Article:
What Is Fentanyl?

Fentanyl is an opiate that is significantly stronger than morphine, by about 50-100 times, and also 40-50 times more potent than heroin. This opiate is a narcotic designed as a pain reliever and one of the most addictive and damaging substances introduced on the market. Fentanyl was originally manufactured as a man-made drug to relieve severe pain, typically after major surgeries. It was created in a lab in the late 1950s, and aside from treating patients post surgery, it also assists those experiencing chronic pain. It comes in several varying forms, like tablets, patches, sprays, injections, or lollipops (or commonly, lozenges).

Fentanyl can be easily overdosed, which makes it an even more dangerous drug. Often times, fentanyl is added to heroin or cocaine in order to increase the high. Many drug users do not realize that the drug they are using has been cut with fentanyl, greatly increasing their risk of overdose. Taking either cocaine or heroin that has been unknowingly cut with fentanyl can prove fatal and has caused numerous overdoses in the United States. It is strongly advised to not experiment with either drug recreationally.

What Does Fentanyl Do to the Brain?

This drug affects the brain by inhibiting its pain and emotion receptors. Fentanyl, much like heroin, will increase the brain’s dopamine levels in the reward centers, leading to a state of euphoria. This state of euphoria is the high that users experience. Research has proven that the more dopamine is released, the faster the onset of addiction, so relatively speaking, the stronger the drug, the faster and stronger the craving.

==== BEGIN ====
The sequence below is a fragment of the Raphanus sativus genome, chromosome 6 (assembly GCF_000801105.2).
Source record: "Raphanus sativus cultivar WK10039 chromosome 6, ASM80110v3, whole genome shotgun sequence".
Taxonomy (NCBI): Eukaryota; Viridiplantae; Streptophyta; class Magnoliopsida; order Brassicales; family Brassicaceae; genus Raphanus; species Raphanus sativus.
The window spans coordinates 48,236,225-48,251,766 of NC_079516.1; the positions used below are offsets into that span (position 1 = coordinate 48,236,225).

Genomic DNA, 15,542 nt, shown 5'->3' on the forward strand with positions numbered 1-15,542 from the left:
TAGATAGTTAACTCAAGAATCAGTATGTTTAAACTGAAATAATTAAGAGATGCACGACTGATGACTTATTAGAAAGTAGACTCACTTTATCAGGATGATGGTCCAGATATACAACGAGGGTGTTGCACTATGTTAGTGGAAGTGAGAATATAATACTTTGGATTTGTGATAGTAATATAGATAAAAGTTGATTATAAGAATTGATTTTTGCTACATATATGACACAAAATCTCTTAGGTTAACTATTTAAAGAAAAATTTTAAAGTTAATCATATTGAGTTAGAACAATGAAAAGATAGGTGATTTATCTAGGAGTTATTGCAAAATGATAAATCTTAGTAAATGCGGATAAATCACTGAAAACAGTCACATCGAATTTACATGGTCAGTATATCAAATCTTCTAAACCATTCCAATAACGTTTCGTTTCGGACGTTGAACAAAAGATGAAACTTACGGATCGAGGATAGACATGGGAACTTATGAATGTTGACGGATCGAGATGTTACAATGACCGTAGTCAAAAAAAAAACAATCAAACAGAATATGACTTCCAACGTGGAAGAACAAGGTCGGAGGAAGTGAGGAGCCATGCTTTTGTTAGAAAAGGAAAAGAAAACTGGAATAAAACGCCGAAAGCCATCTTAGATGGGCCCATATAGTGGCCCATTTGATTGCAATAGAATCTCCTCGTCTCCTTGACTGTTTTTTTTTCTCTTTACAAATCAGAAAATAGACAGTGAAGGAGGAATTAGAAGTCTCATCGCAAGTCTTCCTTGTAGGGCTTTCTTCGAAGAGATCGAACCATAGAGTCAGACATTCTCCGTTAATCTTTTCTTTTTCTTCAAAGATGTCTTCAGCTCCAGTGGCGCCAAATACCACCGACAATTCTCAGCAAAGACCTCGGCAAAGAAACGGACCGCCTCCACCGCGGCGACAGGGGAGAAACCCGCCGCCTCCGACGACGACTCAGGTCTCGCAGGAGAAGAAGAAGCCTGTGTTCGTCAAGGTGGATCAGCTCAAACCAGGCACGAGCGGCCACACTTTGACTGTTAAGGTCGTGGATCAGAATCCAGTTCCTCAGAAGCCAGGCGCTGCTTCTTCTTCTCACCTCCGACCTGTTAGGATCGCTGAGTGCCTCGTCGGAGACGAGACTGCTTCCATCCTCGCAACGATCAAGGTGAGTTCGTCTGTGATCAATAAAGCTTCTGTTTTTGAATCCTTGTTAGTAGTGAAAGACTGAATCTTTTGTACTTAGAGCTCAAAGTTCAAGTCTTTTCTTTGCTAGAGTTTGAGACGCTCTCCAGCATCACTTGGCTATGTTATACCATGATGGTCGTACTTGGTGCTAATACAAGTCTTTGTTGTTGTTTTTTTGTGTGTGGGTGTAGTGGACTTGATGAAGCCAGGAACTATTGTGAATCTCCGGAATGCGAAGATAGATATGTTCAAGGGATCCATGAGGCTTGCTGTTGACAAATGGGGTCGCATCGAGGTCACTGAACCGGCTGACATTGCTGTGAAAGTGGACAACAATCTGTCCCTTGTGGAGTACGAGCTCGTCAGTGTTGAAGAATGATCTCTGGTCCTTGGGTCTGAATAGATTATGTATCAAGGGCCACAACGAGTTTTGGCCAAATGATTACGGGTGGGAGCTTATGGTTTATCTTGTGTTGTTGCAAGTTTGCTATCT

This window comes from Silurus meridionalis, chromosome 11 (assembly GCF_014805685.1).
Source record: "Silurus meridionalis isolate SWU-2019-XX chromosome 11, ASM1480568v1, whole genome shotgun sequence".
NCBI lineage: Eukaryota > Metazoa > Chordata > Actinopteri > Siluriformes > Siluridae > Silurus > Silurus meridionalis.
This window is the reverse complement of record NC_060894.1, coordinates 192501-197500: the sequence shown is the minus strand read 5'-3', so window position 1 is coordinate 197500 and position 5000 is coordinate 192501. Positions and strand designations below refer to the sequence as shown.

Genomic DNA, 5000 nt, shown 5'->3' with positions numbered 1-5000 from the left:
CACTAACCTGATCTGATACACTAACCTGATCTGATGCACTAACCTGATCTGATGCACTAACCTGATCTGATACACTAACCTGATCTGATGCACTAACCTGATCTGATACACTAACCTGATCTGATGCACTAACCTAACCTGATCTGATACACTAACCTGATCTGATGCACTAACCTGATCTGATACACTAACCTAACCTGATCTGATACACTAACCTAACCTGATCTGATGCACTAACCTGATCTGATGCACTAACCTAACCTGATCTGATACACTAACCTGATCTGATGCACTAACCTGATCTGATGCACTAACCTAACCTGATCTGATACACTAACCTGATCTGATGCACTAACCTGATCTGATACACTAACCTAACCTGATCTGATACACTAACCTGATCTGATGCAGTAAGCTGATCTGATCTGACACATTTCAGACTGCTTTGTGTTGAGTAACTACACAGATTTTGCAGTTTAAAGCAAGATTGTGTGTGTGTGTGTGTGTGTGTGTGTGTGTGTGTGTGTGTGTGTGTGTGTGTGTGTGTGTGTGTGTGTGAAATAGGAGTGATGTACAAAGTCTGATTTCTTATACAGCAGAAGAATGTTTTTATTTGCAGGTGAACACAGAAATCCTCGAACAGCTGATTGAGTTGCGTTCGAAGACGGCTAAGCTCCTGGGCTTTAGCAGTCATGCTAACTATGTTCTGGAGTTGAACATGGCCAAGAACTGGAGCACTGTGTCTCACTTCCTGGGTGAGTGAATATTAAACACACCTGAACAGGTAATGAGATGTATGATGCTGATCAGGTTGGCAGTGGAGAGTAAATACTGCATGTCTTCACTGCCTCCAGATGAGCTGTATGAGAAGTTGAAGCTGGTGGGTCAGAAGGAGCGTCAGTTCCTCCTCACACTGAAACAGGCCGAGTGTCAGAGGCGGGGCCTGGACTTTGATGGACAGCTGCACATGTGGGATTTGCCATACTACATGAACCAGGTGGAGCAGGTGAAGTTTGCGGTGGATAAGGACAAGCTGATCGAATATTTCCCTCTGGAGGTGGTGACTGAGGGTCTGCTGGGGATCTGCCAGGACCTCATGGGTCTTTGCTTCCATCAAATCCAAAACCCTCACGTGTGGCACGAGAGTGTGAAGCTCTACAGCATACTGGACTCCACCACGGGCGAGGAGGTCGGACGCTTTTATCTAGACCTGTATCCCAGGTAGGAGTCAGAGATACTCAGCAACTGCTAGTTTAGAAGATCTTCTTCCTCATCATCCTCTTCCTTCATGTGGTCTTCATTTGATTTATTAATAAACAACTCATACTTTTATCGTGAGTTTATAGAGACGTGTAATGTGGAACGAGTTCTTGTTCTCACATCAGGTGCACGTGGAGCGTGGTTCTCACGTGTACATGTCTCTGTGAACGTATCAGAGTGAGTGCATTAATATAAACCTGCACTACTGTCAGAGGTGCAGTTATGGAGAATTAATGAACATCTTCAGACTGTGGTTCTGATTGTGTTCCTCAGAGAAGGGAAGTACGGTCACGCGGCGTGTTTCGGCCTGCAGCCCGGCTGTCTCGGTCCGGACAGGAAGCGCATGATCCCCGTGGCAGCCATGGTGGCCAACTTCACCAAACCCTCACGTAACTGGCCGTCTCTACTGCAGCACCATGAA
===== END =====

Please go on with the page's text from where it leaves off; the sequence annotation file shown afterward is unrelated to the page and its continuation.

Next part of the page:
What are the Fatalities and Withdrawal Symptoms?

It does not take much fentanyl to become addicted or even fatal. CNN states that a dose as small as .25 milligrams can prove to be fatal for some. Overdose fatalities from drugs like fentanyl doubled from 2013 to 2104, making the drug a national crisis. Patients on a prescription fentanyl should continually consult and update their physician.

Withdrawal symptoms include:

-Tightness in the chest

-Drastic mood changes

-A rapidly increased heartbeat paired with slowed breathing

-Hallucinations and general confusion


-Increased perspiration



-Vomiting and nausea

An increased length of an addiction to fentanyl will equally increase the risk of overdose and subsequently, death. A prolonged addiction to fentanyl will also persist the deterioration of mental stability and increase illness such as depression, mood swings, and anxiety.

Treatment Options for Fentanyl Addiction

Treatments for fentanyl addiction can vary depending on the patient. Counselling paired with medication like methadone, which helps alleviates withdrawal symptoms, has the highest chance of success in relieving opioid addiction. Treatment facilities are also available to those suffering from addiction across the United States. A sober living facility will often provide both counselling and medication dedicated to patients’ needs.

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